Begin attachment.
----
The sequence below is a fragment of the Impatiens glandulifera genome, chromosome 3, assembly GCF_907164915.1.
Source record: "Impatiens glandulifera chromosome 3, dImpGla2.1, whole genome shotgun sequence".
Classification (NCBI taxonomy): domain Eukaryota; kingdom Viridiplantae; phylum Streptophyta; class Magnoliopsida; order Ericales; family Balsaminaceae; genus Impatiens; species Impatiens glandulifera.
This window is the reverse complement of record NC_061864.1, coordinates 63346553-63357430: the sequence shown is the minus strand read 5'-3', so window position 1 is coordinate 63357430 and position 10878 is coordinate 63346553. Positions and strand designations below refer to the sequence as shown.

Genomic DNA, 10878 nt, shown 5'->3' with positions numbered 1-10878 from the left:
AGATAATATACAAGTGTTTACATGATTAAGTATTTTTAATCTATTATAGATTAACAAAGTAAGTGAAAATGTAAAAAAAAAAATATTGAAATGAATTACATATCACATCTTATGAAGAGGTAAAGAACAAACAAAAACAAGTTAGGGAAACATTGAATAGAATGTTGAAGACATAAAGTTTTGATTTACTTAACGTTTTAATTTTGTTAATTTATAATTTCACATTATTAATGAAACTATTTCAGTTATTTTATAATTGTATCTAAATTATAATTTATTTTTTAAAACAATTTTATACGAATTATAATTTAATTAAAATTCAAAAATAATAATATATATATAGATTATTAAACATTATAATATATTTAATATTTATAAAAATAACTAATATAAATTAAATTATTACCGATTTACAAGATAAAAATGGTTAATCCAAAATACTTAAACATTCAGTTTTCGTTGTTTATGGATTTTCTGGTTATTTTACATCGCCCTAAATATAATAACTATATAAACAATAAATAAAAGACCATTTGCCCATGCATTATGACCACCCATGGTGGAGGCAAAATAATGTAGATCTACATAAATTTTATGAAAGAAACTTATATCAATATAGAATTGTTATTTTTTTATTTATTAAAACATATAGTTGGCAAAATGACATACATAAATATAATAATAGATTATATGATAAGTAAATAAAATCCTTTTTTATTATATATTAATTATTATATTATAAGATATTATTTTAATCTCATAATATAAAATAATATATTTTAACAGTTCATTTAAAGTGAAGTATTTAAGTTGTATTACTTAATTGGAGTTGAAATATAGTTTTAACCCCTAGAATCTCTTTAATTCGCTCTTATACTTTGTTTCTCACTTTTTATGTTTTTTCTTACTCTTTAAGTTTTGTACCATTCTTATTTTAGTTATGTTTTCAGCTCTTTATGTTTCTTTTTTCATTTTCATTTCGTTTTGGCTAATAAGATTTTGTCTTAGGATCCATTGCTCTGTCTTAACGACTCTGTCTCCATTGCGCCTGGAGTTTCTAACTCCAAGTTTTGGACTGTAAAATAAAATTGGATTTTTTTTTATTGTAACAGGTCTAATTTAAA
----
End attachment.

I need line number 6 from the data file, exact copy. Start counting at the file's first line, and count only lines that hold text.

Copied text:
AGATAATATACAAGTGTTTACATGATTAAGTATTTTTAATCTATTATAGATTAACAAAGTAAGTGAAAATGTAAAAAAAAAAATATTGAAATGAATTACATATCACATCTTATGAAGAGGTAAAGAACAAACAAAAACAAGTTAGGGAAACATTGAATAGAATGTTGAAGACATAAAGTTTTGATTTACTTAACGTTTTAATTTTGTTAATTTATAATTTCACATTATTAATGAAACTATTTCAGTTATTTTATAATTGTATCTAAATTATAATTTATTTTTTAAAACAATTTTATACGAATTATAATTTAATTAAAATTCAAAAATAATAATATATATATAGATTATTAAACATTATAATATATTTAATATTTATAAAAATAACTAATATAAATTAAATTATTACCGATTTACAAGATAAAAATGGTTAATCCAAAATACTTAAACATTCAGTTTTCGTTGTTTATGGATTTTCTGGTTATTTTACATCGCCCTAAATATAATAACTATATAAACAATAAATAAAAGACCATTTGCCCATGCATTATGACCACCCATGGTGGAGGCAAAATAATGTAGATCTACATAAATTTTATGAAAGAAACTTATATCAATATAGAATTGTTATTTTTTTATTTATTAAAACATATAGTTGGCAAAATGACATACATAAATATAATAATAGATTATATGATAAGTAAATAAAATCCTTTTTTATTATATATTAATTATTATATTATAAGATATTATTTTAATCTCATAATATAAAATAATATATTTTAACAGTTCATTTAAAGTGAAGTATTTAAGTTGTATTACTTAATTGGAGTTGAAATATAGTTTTAACCCCTAGAATCTCTTTAATTCGCTCTTATACTTTGTTTCTCACTTTTTATGTTTTTTCTTACTCTTTAAGTTTTGTACCATTCTTATTTTAGTTATGTTTTCAGCTCTTTATGTTTCTTTTTTCATTTTCATTTCGTTTTGGCTAATAAGATTTTGTCTTAGGATCCATTGCTCTGTCTTAACGACTCTGTCTCCATTGCGCCTGGAGTTTCTAACTCCAAGTTTTGGACTGTAAAATAAAATTGGATTTTTTTTTATTGTAACAGGTCTAATTTAAA